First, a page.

How to overcome the persistence issue . . . a campaign to advertise the increase in air traffic, the altitudes, engine efficiencies, etc . . . a study which admits the increase of xxx% over previous decades in visible persistent contrails and contrail induced cirrus . . . by the FAA, DoE, NOAA, and NASA . . .
 

Mick West

Administrator
Staff member
Good questions . . .

The fact sheets are just that . . . lifeless press releases . . . I was not around in the early 2000s when Dr Minnis was possibly more involved . . . did he ever attend a conference for chemtrails like you did?

I don't think there were any conferences. As far I know this was the first one. He was active online.

How to overcome the persistence issue . . . a campaign to advertise the increase in air traffic, the altitudes, engine efficiencies, etc . . . a study which admits the increase of xxx% over previous decades in visible persistent contrails and contrail induced cirrus . . . by the FAA, DoE, NOAA, and NASA . . .

The thing is though, it's not that big a deal. Why would they spend the money? The information is already out there. 99.9% of the population does not care, 0.099% of the population cares, but are largely immune to reason. Any large campaign would just look suspicious.
 

George B

Extinct but not forgotten Staff Member
I don't think there were any conferences. As far I know this was the first one. He was active online.



The thing is though, it's not that big a deal. Why would they spend the money? The information is already out there. 99.9% of the population does not care, 0.099% of the population cares, but are largely immune to reason. Any large campaign would just look suspicious.
If that is true, why are you so engaged in the process to disarm the movement? Seems there is a disconnect between your energy devoted to the endeavor and as you have pointed out the insignificance of the conspiracy theorists . . .
 

Mick West

Administrator
Staff member
If that is true, why are you so engaged in the process to disarm the movement? Seems there is a disconnect between your energy devoted to the endeavor and as you have pointed out the insignificance of the conspiracy theorists . . .

It's a hobby, like model trains.
 

Mick West

Administrator
Staff member
I do believe that debunking does some good. However I'm not unrealistic about my expectations. It helps some people get away from bunk, but it's not going to make the bunk go away. Conspiracy theories and magical thinking are a fixed part of human life.

Houdini spent years of his life debunking mediums and spiritualists. We still have them. But along the way he exposed a bunch of them, and helped many people see that it was bunk. That does not seem unreasonable.
 

George B

Extinct but not forgotten Staff Member
I do believe that debunking does some good. However I'm not unrealistic about my expectations. It helps some people get away from bunk, but it's not going to make the bunk go away. Conspiracy theories and magical thinking are a fixed part of human life.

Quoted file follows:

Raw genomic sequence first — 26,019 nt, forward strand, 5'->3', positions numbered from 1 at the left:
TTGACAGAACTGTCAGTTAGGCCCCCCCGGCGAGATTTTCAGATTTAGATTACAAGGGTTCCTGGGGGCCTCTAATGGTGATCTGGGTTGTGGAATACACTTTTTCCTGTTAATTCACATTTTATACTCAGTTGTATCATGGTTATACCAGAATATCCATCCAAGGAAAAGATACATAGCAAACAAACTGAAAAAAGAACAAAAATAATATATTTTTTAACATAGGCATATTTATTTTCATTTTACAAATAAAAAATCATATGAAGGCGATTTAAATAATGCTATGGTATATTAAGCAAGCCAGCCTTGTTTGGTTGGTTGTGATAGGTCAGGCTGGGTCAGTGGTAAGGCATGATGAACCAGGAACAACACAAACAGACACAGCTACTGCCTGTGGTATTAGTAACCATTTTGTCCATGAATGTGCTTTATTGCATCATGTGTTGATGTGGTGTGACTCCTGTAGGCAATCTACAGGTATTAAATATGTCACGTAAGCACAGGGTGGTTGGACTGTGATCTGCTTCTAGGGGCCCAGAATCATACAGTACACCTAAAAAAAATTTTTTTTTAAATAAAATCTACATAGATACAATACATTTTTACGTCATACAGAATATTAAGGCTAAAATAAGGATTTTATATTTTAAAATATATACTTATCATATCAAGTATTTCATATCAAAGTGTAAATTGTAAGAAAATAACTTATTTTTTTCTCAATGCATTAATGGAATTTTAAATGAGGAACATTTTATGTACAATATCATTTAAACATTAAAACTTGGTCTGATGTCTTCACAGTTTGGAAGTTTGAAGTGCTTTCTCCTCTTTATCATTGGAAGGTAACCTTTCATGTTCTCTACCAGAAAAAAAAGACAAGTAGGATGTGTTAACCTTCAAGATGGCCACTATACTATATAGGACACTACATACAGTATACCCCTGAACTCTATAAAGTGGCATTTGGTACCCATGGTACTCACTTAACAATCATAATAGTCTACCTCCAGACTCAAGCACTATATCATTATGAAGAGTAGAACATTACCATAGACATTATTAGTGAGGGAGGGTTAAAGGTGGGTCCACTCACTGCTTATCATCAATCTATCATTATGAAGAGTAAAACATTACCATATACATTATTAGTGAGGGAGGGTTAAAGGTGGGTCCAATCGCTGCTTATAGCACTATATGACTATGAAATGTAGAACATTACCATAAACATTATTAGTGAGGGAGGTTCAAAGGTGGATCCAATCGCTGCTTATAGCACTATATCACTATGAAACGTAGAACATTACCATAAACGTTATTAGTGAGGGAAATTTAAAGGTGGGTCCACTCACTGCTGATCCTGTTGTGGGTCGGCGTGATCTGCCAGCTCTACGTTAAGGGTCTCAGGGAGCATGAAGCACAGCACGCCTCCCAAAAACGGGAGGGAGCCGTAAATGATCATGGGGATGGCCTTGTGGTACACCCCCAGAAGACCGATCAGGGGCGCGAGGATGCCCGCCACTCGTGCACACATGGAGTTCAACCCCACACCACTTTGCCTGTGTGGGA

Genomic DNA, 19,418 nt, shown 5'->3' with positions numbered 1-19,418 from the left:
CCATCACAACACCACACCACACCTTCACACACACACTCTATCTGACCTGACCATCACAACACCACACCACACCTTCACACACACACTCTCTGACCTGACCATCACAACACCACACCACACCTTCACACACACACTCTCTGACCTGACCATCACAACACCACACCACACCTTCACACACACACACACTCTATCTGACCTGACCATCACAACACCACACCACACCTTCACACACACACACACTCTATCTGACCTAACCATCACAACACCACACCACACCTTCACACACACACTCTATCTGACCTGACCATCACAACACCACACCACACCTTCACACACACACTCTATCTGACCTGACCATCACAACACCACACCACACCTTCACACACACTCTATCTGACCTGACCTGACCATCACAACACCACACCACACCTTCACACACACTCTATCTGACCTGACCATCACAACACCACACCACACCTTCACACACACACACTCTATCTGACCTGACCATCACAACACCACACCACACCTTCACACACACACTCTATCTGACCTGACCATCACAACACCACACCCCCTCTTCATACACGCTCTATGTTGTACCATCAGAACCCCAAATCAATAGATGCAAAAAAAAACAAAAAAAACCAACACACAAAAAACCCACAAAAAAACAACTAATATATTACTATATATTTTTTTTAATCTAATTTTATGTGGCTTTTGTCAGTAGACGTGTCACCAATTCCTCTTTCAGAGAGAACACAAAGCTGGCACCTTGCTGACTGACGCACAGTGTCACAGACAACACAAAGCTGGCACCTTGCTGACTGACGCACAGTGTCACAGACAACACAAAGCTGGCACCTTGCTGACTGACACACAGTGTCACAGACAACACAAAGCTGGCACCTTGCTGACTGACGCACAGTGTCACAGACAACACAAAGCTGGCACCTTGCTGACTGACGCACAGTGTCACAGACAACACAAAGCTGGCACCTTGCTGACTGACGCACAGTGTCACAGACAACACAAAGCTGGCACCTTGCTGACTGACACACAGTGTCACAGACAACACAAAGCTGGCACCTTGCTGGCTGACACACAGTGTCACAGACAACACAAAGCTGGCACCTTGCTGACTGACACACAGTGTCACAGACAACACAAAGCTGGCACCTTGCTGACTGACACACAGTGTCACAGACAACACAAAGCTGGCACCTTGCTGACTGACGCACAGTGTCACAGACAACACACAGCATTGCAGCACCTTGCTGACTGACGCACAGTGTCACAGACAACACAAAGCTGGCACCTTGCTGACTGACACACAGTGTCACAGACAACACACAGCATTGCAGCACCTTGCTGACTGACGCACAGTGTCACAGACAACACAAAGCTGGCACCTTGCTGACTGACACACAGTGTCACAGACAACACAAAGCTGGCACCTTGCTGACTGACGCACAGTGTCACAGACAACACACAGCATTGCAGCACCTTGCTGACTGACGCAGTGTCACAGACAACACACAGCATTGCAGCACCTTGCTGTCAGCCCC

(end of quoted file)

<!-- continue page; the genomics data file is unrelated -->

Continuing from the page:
Houdini spent years of his life debunking mediums and spiritualists. We still have them. But along the way he exposed a bunch of them, and helped many people see that it was bunk. That does not seem unreasonable.
It was not my intention to imply what you are doing is unreasonable . . . where we disagree is in the existence of the mystical and unexplained . . . I have seen too much in my life to discount its existence and feel we don't have the vocabulary or concepts to dismiss it as being bunk . . .
 

SR1419

Senior Member.
The thing is though, it's not that big a deal. Why would they spend the money? The information is already out there. 99.9% of the population does not care, 0.099% of the population cares, but are largely immune to reason. Any large campaign would just look suspicious.


Here is a perfect example of that. A report on a local TV newscast highlight a very contrail-y day. The vast majority of people who saw the report moved on. The Believers disregard the information provided and simply cry foul and MSM indoctrination. A quick review of the comments exposes that mentality. (Great time lapse though)

 

George B

Extinct but not forgotten Staff Member
Here is a perfect example of that. A report on a local TV newscast highlight a very contrail-y day. The vast majority of people who saw the report moved on. The Believers disregard the information provided and simply cry foul and MSM indoctrination. A quick review of the comments exposes that mentality. (Great time lapse though)


Once an idea is planted and reinforced the amount of energy to rebut such a belief is very difficult . . . reminds me of the difficulty and years of evidence needed to prove to physicians that microorganisms caused stillbirths and they spread the infection via their contaminated hands from patient to patient . . .
 

wake_up_bomb